Mission San Antonio

Mission San Antonio
San Antonio, TX

San Antonio, TX

There is always more to see and enjoy in this beautiful, historic city. Today we set off to ride the tourist trolley. Since the trolley tour starts at the old Mexican Market square (El Mercado), we started with breakfast at Mi Tierra, a touristy Tex-Mex tradition. As we walked back to catch our trolley, we found ourselves in the middle of a popular Fiesta event, the High School Band competition.

El Mercado features mostly souvenir shops, but for a while there was a Smithsonian museum here, Museo Alameda, that closed only a year after it opened. I was pleased to see that the San Antonio branch of Texas A&M University has reopened the building and is once again using it as an art venue.

Our trolley ride took us first to the Visitor Center of the San Antonio Missions National Historic Park. The Park includes the Alamo as well as several other Missions that were built here by the Spanish in the 1700s. The indigenous nomadic people who lived here for hundreds of years were facing drought, environmental degradation, and attacks by more warlike tribes like the Apaches. All these factors made them receptive to the pull of the missionaries.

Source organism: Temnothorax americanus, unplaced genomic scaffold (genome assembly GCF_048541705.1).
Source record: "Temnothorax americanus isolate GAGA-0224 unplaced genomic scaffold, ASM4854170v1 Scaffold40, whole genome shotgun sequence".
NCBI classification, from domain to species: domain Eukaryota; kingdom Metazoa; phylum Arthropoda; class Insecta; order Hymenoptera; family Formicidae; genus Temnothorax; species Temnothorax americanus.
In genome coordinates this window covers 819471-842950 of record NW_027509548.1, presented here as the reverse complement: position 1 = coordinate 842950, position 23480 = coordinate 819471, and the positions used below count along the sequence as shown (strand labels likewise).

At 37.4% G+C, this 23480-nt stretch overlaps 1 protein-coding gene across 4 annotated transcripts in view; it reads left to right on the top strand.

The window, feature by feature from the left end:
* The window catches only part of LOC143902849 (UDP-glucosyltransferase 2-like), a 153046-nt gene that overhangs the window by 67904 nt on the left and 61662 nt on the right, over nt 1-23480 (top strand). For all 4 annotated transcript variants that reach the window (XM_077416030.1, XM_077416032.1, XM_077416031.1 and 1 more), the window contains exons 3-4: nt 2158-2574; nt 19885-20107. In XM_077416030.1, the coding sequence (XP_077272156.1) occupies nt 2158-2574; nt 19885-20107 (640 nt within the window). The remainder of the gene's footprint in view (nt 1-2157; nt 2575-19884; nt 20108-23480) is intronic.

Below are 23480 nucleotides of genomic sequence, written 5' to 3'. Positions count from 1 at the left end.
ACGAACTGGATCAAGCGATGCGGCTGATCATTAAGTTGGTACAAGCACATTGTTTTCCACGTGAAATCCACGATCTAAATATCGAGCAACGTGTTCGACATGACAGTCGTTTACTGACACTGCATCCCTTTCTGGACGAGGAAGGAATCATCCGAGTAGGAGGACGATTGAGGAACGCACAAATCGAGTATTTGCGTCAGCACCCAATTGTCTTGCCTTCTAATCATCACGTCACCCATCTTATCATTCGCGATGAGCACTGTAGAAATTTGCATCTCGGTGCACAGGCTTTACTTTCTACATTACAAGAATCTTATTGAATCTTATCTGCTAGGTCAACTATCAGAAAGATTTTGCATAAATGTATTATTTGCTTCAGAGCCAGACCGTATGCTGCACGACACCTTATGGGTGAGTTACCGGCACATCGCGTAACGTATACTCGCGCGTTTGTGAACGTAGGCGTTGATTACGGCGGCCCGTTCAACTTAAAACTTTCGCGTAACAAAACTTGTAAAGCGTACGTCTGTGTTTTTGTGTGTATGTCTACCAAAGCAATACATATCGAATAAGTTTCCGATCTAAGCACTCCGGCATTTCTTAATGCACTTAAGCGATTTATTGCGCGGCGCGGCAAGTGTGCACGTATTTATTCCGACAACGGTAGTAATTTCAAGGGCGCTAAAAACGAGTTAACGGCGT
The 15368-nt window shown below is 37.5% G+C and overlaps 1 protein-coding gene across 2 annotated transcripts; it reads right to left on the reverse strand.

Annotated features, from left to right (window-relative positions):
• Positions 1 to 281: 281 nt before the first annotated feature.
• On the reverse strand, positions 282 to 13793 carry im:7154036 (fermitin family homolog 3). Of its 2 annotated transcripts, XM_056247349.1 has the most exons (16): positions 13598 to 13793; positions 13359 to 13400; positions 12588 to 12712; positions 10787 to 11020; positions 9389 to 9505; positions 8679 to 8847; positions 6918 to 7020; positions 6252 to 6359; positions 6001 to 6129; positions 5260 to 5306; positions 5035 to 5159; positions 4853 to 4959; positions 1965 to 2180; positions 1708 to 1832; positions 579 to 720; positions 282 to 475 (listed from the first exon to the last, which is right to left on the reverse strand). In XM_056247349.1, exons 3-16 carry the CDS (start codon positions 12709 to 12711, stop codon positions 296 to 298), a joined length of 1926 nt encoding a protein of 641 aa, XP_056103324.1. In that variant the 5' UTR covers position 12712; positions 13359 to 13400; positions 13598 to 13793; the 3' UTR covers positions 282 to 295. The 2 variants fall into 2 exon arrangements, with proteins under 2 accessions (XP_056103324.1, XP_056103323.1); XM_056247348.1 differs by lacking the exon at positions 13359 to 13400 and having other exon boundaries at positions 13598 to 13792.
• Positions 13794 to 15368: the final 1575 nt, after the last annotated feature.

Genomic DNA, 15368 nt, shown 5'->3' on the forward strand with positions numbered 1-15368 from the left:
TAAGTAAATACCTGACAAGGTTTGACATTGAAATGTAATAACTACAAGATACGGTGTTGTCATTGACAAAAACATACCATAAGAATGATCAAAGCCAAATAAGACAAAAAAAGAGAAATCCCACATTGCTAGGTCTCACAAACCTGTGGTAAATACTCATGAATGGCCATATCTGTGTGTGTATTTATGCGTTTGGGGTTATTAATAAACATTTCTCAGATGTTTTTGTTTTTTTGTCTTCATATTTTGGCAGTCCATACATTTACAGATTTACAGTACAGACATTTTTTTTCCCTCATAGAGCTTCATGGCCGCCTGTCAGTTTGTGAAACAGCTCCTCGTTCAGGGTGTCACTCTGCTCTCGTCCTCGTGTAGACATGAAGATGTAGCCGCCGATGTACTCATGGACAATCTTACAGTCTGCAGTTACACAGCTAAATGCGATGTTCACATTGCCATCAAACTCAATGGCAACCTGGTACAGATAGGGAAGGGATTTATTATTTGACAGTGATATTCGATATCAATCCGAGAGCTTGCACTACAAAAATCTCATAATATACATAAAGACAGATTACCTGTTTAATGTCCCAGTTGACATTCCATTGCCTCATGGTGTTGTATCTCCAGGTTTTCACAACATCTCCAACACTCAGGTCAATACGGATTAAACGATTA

Mission San Jose, at the Visitor Center, is still a working church, with mass held every Sunday. Very little has changed since here since the 1700s, except for the way the friars communicate!

From here we took the trolley back downtown and caught the Riverwalk tour boat. Our guide talked about the history of the area and showed us the dams and floodgates that control the flow of the San Antonio River. We saw parts of the Riverwalk I’ve never been to, including the River Center Mall area and the Convention Center. A very relaxing way to see the city!

On our last day we took a walk south from our hotel towards the historic King William district. The Americanized name was chosen by the early German settlers to honor Kaiser Wilhelm. These early settlers became wealthy merchants, as you can see by the huge mansions lining King William St. After our walk we sampled the apple strudel at the famous Guenther House restaurant.


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